Mumbai: As per to the Centre for Asia Pacific Aviation (CAPA), India's Civil Aviation Ministry has even more aggressive plans than the Chinese, who themselves have aggressive plans to develop 43 new airports by the end of 2010, for a total of 190, increasing to 244 by 2020.
The Indian Civil Aviation Ministry has an aim of 500 operational airports by 2020, including the redevelopment of currently unused airports and development of greenfield airports and so-called 'merchant' (dedicated cargo/logistics) airports.
India presently has 448 airports, including small landing strips, although only 80 airports in the country currently handle scheduled services (up from 60 in Mar 2006). Of these airports, 136 belong to defence establishments and agencies, 156 to state governments and 63 to the private sector.
Unlike China, where just 60 per cent of the population lives within 100 km of an airport, in India, virtually every district has an airport (includes landing strips) and can, in theory, be connected by air. This fact was one of the drivers of the optimism with which low cost carriers (LCCs) established in India.
Like China, air traffic is concentrated at a few key airports in India. The 24 international and customs airports put together account for 94 per cent of traffic and the balance is spread over 36 smaller airports.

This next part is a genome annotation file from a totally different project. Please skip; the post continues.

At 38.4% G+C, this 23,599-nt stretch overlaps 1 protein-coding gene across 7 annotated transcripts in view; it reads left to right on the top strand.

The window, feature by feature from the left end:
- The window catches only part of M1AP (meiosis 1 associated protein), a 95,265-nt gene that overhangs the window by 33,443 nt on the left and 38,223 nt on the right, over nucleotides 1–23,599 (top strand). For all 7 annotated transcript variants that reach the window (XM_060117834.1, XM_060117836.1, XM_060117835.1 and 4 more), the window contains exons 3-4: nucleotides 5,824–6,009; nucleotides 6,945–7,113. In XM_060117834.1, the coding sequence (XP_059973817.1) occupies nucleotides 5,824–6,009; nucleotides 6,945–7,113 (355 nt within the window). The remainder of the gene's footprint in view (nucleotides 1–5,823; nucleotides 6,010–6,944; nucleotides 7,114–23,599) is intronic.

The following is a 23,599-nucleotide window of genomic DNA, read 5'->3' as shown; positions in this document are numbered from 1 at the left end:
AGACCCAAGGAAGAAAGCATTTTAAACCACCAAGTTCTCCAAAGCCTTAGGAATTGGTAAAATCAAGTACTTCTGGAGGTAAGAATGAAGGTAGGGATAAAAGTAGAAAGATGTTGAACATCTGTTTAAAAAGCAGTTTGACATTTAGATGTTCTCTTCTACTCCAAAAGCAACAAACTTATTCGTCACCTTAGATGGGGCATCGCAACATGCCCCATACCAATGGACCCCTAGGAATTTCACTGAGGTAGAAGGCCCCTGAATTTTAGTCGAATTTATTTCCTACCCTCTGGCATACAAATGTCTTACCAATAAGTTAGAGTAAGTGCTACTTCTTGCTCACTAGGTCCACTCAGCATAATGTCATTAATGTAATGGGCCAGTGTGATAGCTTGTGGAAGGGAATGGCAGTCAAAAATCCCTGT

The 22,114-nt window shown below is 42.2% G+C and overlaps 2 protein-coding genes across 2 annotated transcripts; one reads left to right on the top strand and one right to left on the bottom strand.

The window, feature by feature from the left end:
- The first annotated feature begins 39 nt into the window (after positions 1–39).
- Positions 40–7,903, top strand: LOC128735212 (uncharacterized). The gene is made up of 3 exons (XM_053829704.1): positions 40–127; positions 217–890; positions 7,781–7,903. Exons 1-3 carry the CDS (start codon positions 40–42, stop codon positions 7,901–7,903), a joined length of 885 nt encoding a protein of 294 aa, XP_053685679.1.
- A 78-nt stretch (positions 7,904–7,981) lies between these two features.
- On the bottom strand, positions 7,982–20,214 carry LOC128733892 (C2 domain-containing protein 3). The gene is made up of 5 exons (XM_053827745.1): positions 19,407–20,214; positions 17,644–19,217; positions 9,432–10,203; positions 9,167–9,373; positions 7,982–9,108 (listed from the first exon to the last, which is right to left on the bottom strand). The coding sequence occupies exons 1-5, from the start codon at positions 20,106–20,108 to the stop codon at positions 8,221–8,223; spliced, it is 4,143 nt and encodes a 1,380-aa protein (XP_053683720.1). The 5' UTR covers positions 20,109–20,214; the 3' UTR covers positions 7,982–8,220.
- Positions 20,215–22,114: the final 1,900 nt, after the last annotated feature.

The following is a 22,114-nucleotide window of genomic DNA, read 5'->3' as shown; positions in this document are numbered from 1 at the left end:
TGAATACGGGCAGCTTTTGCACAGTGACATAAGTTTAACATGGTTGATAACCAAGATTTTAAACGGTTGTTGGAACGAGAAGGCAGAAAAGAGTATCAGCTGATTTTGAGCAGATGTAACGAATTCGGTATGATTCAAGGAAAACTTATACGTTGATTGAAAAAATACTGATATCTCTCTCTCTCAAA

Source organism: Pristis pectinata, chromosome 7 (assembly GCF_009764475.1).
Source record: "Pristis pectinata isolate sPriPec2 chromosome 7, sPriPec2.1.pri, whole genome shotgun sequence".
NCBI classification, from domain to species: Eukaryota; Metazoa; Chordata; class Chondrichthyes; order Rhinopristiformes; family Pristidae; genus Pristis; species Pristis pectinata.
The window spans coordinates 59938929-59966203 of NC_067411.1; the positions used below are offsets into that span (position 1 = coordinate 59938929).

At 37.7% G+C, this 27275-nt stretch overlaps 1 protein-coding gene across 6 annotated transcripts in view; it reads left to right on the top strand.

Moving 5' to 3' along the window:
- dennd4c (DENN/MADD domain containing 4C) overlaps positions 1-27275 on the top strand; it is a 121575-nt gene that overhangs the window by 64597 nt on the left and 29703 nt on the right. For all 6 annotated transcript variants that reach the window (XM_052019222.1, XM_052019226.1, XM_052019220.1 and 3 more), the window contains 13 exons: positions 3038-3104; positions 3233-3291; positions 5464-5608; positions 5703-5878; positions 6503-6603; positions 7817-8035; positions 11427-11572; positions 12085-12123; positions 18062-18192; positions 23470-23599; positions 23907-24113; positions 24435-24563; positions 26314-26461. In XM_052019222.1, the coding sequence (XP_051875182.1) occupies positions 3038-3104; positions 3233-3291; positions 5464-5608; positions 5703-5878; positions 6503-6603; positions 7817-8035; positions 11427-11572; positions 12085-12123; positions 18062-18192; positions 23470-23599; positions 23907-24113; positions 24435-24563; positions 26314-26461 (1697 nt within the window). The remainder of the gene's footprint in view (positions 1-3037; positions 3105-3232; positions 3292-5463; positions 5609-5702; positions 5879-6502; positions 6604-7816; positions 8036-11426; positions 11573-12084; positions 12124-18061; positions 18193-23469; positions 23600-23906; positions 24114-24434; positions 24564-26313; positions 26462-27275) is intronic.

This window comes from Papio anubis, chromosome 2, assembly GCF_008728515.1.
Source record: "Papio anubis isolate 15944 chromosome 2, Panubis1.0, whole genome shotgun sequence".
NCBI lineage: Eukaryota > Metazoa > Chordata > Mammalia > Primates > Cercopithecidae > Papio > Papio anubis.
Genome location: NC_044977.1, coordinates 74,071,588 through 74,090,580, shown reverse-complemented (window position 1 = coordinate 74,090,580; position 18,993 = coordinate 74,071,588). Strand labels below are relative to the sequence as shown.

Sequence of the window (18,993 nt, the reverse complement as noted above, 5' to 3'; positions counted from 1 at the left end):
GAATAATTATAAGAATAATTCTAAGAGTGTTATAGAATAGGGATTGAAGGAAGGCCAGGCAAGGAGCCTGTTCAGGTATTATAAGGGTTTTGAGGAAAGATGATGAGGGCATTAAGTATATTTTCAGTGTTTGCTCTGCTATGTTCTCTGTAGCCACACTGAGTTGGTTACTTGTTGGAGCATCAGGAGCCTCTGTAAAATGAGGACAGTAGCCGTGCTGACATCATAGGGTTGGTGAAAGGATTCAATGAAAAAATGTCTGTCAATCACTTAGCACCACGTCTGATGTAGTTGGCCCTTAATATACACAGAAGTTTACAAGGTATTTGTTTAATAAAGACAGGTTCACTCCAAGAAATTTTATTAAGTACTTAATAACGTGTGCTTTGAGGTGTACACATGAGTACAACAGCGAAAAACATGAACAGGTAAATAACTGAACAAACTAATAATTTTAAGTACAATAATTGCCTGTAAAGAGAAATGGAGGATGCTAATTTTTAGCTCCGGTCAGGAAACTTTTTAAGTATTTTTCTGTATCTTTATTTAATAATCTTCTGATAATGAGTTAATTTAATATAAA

For the 500 airports target to be achieved in a little under 13 years, India will require a very liberal aviation policy, backed by an aggressive programme to upgrade existing small airports, says CAPA.
But it does have advantages over China, with so many airport sites in existence, the presence of an active investor community and a local (state) government system more familiar with airport management and control. China's airports, on the other hand, were transferred from central to local government control only four years ago.
State governments in India are expected to drive the airport development process in coming years, to seize the opportunities presented by air services development. So the role of the Airports Authority of India in this area will diminish. This change will be reflected in the new aviation policy of the central government, to be released shortly.
India is expected to have extensive greenfield airport activity in the period until 2020, including the development of several dedicated merchant airports. Some of the currently unused airports will be converted into functional low cost airports with the involvement of the private sector and the LCCs themselves.
The Andhra Pradesh government, for example, has already issued a request for proposal (RFP) for the development of airports in Tadepallegudam, Ramagundam, Kurnool, Ongole, Bobbili, Nellore, Kothagudam, Nizamabad and others. Other state governments, like Karnataka and Maharashta, have also identified as many as 15 airports for development.
Airport development in India will therefore be largely a private sector play in the near future, says CAPA.
On balance, India has a better chance than China in achieving its ambitious 2020 airport development plans.
If it does, India could have twice as many civil airports as its more populous neighbour.